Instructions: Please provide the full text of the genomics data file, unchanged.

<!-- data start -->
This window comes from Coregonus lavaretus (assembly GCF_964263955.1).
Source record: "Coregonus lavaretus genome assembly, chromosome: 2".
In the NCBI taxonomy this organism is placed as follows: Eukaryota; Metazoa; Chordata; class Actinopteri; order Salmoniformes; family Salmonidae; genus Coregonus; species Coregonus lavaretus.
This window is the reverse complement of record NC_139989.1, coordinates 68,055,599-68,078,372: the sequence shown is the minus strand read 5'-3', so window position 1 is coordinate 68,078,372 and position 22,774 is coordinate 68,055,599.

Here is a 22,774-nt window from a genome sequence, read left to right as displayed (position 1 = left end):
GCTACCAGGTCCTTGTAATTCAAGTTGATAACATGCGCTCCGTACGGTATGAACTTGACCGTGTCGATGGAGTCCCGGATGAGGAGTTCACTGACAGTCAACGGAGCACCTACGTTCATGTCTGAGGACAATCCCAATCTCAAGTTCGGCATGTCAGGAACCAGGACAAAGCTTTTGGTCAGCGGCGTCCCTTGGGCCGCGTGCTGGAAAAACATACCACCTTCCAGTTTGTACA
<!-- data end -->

This window comes from Coregonus lavaretus (assembly GCF_964263955.1).
Source record: "Coregonus lavaretus genome assembly, chromosome: 2".
In the NCBI taxonomy this organism is placed as follows: Eukaryota; Metazoa; Chordata; class Actinopteri; order Salmoniformes; family Salmonidae; genus Coregonus; species Coregonus lavaretus.
This window is the reverse complement of record NC_139989.1, coordinates 68,055,599-68,078,372: the sequence shown is the minus strand read 5'-3', so window position 1 is coordinate 68,078,372 and position 22,774 is coordinate 68,055,599.

Here is a 22,774-nt window from a genome sequence, read left to right as displayed (position 1 = left end):
GCTACCAGGTCCTTGTAATTCAAGTTGATAACATGCGCTCCGTACGGTATGAACTTGACCGTGTCGATGGAGTCCCGGATGAGGAGTTCACTGACAGTCAACGGAGCACCTACGTTCATGTCTGAGGACAATCCCAATCTCAAGTTCGGCATGTCAGGAACCAGGACAAAGCTTTTGGTCAGCGGCGTCCCTTGGGCCGCGTGCTGGAAAAACATACCACCTTCCAGTTTGTACA